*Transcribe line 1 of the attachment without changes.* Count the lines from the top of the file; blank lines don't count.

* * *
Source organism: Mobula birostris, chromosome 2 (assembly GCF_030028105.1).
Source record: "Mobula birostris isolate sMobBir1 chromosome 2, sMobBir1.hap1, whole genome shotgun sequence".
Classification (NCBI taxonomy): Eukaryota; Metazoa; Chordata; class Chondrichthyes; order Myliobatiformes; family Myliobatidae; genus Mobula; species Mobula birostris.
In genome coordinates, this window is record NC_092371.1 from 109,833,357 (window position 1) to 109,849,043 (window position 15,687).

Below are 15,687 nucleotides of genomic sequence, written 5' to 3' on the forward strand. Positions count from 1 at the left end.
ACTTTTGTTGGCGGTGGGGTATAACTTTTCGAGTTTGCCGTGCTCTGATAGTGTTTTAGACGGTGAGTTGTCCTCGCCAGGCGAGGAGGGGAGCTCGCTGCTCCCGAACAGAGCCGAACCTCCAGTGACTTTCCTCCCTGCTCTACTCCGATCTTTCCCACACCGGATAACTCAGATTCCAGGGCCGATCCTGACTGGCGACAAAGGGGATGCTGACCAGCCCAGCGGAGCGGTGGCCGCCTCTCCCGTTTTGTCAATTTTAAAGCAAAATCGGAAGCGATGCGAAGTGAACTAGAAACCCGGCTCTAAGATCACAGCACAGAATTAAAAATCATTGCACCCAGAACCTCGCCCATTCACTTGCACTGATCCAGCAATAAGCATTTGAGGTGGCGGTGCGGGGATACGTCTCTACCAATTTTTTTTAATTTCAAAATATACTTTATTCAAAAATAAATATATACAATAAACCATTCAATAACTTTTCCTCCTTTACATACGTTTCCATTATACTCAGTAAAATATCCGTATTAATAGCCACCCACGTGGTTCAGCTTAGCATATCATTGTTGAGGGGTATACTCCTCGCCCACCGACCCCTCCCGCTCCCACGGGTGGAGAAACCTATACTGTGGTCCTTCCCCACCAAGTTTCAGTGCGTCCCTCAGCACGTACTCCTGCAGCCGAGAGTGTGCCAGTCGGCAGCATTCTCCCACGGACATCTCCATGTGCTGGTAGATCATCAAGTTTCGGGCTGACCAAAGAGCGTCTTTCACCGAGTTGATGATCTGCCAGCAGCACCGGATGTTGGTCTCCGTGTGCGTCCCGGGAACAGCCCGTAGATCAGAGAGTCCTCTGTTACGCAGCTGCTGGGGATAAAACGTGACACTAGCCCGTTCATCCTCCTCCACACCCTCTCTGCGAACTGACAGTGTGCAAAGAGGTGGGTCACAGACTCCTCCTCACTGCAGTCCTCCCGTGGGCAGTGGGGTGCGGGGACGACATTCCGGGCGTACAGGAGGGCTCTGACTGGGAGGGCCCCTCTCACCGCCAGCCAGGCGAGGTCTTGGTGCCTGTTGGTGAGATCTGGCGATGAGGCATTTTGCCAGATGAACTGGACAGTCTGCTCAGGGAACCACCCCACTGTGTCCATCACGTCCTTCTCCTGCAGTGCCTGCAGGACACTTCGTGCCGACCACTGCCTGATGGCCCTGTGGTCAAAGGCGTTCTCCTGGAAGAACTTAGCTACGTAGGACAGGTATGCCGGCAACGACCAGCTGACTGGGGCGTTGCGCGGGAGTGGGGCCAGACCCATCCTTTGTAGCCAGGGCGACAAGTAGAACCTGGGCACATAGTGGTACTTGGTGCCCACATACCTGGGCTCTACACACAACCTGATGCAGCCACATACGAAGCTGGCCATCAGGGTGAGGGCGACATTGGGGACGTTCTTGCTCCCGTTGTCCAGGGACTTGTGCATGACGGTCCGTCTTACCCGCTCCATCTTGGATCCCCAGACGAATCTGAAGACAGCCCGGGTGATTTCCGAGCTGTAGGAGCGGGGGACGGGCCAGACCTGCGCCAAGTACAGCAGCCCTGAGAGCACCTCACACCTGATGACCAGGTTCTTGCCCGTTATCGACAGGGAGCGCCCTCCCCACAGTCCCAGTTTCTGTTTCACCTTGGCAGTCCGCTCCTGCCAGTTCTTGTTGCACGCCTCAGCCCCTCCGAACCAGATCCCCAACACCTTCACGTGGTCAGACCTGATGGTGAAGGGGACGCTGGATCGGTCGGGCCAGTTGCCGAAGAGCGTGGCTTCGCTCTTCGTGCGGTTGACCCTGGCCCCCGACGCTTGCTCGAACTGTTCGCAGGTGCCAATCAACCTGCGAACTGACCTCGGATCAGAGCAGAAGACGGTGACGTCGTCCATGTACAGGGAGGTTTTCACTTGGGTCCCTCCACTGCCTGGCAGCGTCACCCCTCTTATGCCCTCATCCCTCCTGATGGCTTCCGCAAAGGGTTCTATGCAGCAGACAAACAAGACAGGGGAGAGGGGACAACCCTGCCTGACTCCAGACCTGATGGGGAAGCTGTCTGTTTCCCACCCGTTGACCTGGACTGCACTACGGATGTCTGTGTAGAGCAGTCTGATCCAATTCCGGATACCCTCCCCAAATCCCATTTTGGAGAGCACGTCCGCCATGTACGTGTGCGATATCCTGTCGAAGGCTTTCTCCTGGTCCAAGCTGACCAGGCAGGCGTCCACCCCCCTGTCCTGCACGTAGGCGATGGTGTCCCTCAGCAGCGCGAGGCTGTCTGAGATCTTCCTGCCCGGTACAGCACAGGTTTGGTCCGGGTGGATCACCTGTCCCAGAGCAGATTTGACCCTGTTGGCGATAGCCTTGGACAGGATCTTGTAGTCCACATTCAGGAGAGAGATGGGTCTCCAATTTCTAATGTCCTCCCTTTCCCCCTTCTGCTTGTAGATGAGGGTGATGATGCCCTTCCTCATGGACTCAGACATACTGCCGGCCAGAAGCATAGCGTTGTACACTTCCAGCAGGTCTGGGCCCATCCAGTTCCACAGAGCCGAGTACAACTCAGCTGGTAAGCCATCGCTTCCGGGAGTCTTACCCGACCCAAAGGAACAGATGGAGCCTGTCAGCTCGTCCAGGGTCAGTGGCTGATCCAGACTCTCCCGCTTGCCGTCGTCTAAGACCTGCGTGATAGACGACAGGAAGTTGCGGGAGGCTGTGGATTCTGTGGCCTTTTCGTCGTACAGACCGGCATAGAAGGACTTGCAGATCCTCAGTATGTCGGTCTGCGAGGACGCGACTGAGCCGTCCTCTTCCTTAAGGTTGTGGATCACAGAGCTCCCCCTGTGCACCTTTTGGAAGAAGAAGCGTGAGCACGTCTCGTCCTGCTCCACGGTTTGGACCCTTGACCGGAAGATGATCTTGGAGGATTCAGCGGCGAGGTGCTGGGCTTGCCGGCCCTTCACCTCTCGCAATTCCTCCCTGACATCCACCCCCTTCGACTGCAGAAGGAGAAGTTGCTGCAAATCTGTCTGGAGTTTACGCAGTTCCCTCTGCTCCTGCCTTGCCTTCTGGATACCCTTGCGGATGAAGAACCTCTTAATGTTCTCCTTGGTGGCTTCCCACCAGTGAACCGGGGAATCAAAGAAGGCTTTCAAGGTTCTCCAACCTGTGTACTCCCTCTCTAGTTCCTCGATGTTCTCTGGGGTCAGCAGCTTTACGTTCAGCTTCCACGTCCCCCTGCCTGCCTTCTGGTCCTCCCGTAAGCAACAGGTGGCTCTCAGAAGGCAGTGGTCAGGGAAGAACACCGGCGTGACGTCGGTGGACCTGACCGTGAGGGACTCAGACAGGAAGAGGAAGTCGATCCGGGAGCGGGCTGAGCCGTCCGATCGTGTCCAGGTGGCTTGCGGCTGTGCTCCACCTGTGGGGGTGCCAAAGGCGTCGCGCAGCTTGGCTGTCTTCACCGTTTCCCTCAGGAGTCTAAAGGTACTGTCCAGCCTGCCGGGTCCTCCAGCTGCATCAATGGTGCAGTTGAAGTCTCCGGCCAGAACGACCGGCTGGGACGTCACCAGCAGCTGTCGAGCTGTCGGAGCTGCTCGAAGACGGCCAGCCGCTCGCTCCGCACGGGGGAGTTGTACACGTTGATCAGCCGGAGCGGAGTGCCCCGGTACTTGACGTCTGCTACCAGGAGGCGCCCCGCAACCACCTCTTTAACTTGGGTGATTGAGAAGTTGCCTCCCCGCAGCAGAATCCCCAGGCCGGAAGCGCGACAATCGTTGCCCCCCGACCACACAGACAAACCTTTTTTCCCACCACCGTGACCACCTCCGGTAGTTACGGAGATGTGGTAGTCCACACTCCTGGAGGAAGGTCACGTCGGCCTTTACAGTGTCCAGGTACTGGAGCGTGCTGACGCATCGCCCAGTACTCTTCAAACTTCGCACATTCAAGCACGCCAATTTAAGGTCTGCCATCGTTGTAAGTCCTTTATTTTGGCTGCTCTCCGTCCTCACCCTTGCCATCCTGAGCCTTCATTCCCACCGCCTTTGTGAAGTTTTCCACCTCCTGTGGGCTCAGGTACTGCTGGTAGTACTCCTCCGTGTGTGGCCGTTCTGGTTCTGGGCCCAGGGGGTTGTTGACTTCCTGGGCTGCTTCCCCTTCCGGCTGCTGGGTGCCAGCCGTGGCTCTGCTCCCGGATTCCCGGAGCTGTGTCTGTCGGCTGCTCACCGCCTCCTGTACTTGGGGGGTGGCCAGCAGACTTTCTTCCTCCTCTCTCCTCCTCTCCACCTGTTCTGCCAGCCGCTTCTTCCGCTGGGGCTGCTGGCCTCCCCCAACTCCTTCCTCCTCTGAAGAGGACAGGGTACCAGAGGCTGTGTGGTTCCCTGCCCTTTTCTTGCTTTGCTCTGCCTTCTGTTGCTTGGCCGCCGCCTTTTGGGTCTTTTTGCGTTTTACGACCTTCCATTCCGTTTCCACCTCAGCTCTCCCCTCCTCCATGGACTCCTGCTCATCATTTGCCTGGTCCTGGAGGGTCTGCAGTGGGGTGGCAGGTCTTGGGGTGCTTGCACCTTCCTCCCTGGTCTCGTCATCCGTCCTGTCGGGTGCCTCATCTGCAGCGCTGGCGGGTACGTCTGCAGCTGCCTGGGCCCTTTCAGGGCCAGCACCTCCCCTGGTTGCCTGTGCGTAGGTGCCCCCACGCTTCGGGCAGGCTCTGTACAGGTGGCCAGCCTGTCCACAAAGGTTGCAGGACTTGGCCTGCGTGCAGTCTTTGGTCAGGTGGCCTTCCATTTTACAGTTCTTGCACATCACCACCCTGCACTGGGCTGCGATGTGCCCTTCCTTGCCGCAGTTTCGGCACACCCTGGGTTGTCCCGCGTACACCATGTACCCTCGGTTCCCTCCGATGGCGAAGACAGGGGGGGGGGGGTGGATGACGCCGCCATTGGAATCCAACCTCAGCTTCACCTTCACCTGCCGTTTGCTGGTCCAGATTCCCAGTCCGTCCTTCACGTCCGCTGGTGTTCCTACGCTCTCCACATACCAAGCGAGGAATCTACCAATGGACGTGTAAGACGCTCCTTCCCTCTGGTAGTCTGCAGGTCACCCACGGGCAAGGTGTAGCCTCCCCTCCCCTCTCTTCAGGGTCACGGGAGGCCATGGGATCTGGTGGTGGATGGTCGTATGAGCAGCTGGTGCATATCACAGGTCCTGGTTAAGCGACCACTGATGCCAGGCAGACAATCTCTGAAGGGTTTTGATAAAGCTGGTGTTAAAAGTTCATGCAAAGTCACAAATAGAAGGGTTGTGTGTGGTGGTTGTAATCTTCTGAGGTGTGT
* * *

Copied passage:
Source organism: Mobula birostris, chromosome 2 (assembly GCF_030028105.1).